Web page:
Quote Quoting Donald Glover
    I was actually just reading about Matt Damon and he’s like, ‘There’s a culture of outrage.’ I’m like, ‘Well, they have a reason to be outraged.’ I think it’s a lot of dudes just being scared. They’re like, ‘What if I did something and I didn’t realize it?’ I’m like, ‘Deal with it.’
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  18. #118
    Crying Enthusiast Sven's Avatar
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    Remender is now also saying on Twitter that it is going to be similar to Fear Agent in its pulpiness.

    Does Fear Agent get better? I've read the first trade and was amused, but found it a rather empty experience. Mostly I couldn't get over the super excellent quality of the printing. Dark Horse's trades are terrific.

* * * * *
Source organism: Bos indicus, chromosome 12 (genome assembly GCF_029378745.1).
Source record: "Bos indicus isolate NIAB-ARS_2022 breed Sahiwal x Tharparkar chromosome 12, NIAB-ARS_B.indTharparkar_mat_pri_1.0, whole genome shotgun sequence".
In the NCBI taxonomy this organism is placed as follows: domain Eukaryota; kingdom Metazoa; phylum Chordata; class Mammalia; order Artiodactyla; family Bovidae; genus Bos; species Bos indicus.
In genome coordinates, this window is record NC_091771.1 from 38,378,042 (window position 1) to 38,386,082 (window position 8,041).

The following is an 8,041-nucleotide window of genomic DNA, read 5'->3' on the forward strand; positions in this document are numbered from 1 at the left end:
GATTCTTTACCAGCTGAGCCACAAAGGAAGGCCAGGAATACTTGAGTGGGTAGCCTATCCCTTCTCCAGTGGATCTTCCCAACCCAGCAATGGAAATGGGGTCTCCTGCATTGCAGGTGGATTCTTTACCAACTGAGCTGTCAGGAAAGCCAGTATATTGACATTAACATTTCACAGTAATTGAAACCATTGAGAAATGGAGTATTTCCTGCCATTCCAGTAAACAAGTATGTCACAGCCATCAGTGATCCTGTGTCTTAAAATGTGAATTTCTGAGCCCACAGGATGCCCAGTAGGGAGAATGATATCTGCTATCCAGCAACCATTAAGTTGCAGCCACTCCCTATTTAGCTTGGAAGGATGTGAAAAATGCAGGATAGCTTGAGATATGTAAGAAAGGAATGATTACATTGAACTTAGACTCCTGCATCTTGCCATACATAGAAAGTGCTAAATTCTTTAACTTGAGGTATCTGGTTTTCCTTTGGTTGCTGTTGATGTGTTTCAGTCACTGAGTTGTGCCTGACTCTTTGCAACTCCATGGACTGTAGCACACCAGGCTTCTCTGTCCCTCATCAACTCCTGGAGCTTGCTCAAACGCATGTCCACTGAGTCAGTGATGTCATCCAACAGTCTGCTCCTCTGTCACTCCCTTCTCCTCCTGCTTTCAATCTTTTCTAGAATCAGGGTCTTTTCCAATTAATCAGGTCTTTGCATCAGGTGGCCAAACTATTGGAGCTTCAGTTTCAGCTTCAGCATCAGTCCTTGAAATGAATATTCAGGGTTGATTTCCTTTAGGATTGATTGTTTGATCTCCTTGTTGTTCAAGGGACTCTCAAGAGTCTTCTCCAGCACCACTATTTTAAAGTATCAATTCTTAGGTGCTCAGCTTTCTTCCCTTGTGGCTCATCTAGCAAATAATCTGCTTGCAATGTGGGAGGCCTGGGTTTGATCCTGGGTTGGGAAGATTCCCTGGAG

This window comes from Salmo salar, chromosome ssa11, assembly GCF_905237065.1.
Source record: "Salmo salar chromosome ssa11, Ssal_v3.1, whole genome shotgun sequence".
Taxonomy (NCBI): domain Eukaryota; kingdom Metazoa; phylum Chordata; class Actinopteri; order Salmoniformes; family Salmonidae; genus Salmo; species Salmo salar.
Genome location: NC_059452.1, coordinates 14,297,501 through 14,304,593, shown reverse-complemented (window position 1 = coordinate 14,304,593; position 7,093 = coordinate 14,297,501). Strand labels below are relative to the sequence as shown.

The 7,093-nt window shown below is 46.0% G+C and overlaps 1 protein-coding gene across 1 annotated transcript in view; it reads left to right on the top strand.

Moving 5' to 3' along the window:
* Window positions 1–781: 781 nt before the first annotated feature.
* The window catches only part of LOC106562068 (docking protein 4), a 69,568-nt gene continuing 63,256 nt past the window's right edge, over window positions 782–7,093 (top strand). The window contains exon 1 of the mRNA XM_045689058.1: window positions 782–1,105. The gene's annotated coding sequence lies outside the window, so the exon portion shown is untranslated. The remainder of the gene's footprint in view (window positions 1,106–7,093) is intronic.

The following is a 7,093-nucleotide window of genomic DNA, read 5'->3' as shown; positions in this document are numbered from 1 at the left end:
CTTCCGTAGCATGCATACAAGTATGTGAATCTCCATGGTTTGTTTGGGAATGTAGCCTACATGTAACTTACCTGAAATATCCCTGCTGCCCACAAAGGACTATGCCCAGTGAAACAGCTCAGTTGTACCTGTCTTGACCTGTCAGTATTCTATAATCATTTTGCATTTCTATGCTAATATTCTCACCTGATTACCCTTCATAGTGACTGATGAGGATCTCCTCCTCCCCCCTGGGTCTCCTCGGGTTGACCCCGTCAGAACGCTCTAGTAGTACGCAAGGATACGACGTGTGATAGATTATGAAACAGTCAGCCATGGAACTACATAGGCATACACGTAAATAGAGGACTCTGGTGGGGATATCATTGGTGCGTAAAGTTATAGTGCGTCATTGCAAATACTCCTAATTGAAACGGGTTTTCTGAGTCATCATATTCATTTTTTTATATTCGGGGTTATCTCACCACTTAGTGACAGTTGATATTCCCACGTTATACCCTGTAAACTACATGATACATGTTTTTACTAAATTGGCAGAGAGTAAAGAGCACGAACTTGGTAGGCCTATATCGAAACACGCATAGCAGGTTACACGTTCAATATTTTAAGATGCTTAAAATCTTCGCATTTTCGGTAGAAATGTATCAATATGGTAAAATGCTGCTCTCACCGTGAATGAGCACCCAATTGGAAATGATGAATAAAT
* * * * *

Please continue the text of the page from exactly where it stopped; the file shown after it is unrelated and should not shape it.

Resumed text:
19. #119
    Crying Enthusiast Sven's Avatar
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    Desperate to hear reactions from this board's denizens re: Captain America and I. Hulk.

  20. #120
    Piss off, ghost! number8's Avatar
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    I will not be checking out either, so don't wait for mine!
    Quote Quoting Donald Glover
    I was actually just reading about Matt Damon and he’s like, ‘There’s a culture of outrage.’ I’m like, ‘Well, they have a reason to be outraged.’ I think it’s a lot of dudes just being scared. They’re like, ‘What if I did something and I didn’t realize it?’ I’m like, ‘Deal with it.’
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  21. #121